That just left the engine system, which I didn’t really have to play with too much since the wiring is internal to the outboard and the starter switch and choke were already wired into the harness. I just had to run the wires from the starter switch and choke back to the engine and plug into the harness. If you do have to work on the wiring for your engine, a shop manual with a good wiring diagram is worth its weight in gold. As I noted above, an engine this old does not follow the ABYC wiring standards and having a playbook makes things a lot simpler than having to chase wires to figure out what they do.
I’m thinking I may do a separate post on the outboard and marine engines in general, but for our purposes here I will detail the starter switch and choke wiring (note this will be different for newer engines). As you can hopefully see in the photo below, my starter switch and choke switch are wired as per the diagram above. The green wire supplied voltage from the engine/battery (power in); the starter switch then has four other terminals. These should be marked M, S, A, and M. I know that’s two Ms, what the heck is going on here? The S is for the starter solenoid and is a white wire on our set-up; this is powered when the key is turned to the start position (to engage the starter). The A is for accessory and is powered when the key is in the on position; if we had accessories (like a radio) that we wanted to power when the engine was on they would be run on this terminal, but in this case we only jumper from this terminal to the choke switch (red wire) which then runs back to the engine to engage the choke (red wire with white stripe). The M terminals are your kill switch; when the key is in the off position, these two terminals should be connected, which will kill your engine (black ground wire and black wire with white stripe for the kill switch). With that all connected the only thing left to do was see if the engine would fire up…but that will have to wait for another blog post.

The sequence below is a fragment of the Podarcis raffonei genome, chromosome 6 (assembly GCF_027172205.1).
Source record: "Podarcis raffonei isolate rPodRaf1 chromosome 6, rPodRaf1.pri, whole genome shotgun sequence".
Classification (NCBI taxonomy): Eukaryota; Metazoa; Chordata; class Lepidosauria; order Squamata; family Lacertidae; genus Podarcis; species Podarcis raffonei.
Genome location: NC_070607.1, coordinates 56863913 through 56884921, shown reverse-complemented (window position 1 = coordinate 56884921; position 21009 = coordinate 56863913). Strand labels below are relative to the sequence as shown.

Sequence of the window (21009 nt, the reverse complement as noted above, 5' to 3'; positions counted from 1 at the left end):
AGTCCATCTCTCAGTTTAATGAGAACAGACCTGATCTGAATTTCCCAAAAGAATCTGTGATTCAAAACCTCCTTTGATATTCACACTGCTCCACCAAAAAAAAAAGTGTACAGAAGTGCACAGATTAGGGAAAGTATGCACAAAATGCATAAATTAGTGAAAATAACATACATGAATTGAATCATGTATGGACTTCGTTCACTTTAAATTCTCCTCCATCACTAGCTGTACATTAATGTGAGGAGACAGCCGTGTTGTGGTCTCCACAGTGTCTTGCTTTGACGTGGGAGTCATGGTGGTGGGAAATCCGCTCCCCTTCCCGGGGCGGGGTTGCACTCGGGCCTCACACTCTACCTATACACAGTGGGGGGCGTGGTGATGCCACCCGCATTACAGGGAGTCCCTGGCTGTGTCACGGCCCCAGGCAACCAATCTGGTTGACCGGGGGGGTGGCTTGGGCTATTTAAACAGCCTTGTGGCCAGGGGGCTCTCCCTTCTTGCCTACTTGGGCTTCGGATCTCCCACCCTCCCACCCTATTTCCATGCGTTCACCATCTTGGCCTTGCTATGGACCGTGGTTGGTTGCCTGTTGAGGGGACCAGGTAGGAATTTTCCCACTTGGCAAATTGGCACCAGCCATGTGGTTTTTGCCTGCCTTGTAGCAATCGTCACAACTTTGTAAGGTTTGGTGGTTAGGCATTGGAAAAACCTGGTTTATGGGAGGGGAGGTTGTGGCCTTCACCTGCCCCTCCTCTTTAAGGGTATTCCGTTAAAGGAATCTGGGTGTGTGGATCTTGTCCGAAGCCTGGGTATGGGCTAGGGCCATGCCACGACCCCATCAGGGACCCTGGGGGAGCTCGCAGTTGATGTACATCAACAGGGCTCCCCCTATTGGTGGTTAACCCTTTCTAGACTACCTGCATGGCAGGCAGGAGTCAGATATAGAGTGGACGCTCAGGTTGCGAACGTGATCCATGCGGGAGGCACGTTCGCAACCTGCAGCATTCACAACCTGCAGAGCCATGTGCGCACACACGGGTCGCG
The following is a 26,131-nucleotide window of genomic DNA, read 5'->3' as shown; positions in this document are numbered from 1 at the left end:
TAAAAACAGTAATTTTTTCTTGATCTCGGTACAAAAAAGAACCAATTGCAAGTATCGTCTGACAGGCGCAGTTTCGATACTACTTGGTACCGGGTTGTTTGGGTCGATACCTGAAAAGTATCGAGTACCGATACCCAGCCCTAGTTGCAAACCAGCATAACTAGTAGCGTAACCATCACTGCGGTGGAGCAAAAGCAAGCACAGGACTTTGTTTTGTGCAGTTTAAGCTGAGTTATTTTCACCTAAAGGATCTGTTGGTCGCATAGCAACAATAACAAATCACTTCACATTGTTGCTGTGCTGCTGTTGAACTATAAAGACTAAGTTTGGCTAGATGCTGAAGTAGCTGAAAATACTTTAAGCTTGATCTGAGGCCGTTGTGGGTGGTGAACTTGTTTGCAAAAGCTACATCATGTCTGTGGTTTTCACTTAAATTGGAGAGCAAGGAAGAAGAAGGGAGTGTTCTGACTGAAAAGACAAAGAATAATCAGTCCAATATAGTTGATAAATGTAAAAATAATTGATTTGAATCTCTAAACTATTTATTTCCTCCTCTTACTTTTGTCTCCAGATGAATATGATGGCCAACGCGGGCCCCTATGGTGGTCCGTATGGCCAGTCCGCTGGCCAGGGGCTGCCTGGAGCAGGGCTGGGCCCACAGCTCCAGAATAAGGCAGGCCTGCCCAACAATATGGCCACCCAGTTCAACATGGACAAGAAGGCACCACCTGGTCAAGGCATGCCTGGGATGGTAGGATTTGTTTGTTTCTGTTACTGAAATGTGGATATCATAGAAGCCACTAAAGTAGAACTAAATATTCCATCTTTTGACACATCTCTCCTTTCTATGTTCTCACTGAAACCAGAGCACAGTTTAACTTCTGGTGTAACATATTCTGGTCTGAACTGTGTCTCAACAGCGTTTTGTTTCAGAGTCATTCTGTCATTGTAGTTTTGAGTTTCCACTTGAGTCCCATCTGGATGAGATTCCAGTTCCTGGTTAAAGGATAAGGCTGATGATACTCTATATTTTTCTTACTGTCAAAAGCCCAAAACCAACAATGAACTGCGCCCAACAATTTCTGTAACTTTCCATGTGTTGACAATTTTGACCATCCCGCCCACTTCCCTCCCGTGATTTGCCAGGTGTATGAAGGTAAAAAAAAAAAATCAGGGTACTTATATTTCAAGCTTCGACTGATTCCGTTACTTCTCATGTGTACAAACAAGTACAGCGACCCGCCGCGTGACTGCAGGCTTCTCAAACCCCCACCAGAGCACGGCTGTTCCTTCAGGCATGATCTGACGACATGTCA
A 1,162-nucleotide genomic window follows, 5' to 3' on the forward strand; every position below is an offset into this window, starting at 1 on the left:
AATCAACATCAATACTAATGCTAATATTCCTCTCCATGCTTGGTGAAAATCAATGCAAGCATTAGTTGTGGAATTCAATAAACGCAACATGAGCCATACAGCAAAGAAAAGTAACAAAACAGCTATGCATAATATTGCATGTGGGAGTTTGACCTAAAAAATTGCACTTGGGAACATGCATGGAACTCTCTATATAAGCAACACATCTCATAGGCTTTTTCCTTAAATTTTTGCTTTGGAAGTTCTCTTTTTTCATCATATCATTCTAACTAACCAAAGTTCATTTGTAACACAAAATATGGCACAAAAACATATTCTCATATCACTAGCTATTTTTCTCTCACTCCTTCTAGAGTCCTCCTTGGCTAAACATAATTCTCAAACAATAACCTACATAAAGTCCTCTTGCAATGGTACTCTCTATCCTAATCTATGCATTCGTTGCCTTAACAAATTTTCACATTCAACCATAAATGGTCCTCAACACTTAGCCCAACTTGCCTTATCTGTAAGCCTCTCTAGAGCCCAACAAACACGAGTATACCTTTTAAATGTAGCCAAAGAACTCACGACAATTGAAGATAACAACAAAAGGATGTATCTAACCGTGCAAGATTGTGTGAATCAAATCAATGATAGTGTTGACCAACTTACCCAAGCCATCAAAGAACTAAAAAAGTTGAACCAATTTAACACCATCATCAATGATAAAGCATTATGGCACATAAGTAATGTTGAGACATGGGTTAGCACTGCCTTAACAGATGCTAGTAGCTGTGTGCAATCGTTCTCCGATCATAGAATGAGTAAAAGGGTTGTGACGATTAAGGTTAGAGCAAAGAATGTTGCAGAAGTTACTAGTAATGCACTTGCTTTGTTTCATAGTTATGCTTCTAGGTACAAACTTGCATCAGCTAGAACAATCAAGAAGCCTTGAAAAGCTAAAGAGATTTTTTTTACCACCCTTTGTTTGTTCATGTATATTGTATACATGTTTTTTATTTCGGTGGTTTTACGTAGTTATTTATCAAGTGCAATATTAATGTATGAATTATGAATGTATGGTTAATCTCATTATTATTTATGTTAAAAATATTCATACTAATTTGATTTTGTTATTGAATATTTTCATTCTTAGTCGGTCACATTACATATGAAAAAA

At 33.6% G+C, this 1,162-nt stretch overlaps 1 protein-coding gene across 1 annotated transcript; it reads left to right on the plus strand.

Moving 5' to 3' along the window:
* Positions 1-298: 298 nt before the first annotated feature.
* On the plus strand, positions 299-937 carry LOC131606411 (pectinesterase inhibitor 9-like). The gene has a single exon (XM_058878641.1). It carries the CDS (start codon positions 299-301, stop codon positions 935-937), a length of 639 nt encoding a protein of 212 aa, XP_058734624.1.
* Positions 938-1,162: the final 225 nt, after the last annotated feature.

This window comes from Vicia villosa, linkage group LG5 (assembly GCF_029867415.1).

Until next time, here’s wishing you fair winds and following seas.
Brent Pounds has over a decade of experience in the maritime industry and has been involved in recreations boating since he was a child. See the About section for more detailed information.